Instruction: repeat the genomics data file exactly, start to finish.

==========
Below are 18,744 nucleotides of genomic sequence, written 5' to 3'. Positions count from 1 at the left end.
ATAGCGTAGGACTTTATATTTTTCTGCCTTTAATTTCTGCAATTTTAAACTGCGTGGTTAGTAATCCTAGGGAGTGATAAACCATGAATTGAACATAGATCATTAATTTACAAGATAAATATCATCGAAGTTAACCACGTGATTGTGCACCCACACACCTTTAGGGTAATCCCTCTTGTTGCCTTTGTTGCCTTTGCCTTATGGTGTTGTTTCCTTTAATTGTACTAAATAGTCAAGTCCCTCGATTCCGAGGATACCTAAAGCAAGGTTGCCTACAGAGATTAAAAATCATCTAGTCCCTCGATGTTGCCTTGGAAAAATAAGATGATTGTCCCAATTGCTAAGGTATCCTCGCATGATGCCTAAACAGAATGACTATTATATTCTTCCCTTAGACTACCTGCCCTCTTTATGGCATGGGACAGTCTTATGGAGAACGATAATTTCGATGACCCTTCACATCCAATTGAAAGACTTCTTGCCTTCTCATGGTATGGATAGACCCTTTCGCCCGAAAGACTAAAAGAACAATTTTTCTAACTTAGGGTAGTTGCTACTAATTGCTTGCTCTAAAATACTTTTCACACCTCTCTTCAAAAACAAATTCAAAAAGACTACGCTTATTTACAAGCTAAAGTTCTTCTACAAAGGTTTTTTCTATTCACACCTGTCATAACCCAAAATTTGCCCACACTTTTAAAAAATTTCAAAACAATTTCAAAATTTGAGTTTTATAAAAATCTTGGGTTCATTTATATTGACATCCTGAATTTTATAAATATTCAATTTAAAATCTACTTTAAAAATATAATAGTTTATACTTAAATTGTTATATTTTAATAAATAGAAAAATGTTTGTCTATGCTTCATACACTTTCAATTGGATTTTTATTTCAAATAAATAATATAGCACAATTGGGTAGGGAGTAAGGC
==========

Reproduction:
Below are 18,744 nucleotides of genomic sequence, written 5' to 3'. Positions count from 1 at the left end.
ATAGCGTAGGACTTTATATTTTTCTGCCTTTAATTTCTGCAATTTTAAACTGCGTGGTTAGTAATCCTAGGGAGTGATAAACCATGAATTGAACATAGATCATTAATTTACAAGATAAATATCATCGAAGTTAACCACGTGATTGTGCACCCACACACCTTTAGGGTAATCCCTCTTGTTGCCTTTGTTGCCTTTGCCTTATGGTGTTGTTTCCTTTAATTGTACTAAATAGTCAAGTCCCTCGATTCCGAGGATACCTAAAGCAAGGTTGCCTACAGAGATTAAAAATCATCTAGTCCCTCGATGTTGCCTTGGAAAAATAAGATGATTGTCCCAATTGCTAAGGTATCCTCGCATGATGCCTAAACAGAATGACTATTATATTCTTCCCTTAGACTACCTGCCCTCTTTATGGCATGGGACAGTCTTATGGAGAACGATAATTTCGATGACCCTTCACATCCAATTGAAAGACTTCTTGCCTTCTCATGGTATGGATAGACCCTTTCGCCCGAAAGACTAAAAGAACAATTTTTCTAACTTAGGGTAGTTGCTACTAATTGCTTGCTCTAAAATACTTTTCACACCTCTCTTCAAAAACAAATTCAAAAAGACTACGCTTATTTACAAGCTAAAGTTCTTCTACAAAGGTTTTTTCTATTCACACCTGTCATAACCCAAAATTTGCCCACACTTTTAAAAAATTTCAAAACAATTTCAAAATTTGAGTTTTATAAAAATCTTGGGTTCATTTATATTGACATCCTGAATTTTATAAATATTCAATTTAAAATCTACTTTAAAAATATAATAGTTTATACTTAAATTGTTATATTTTAATAAATAGAAAAATGTTTGTCTATGCTTCATACACTTTCAATTGGATTTTTATTTCAAATAAATAATATAGCACAATTGGGTAGGGAGTAAGGC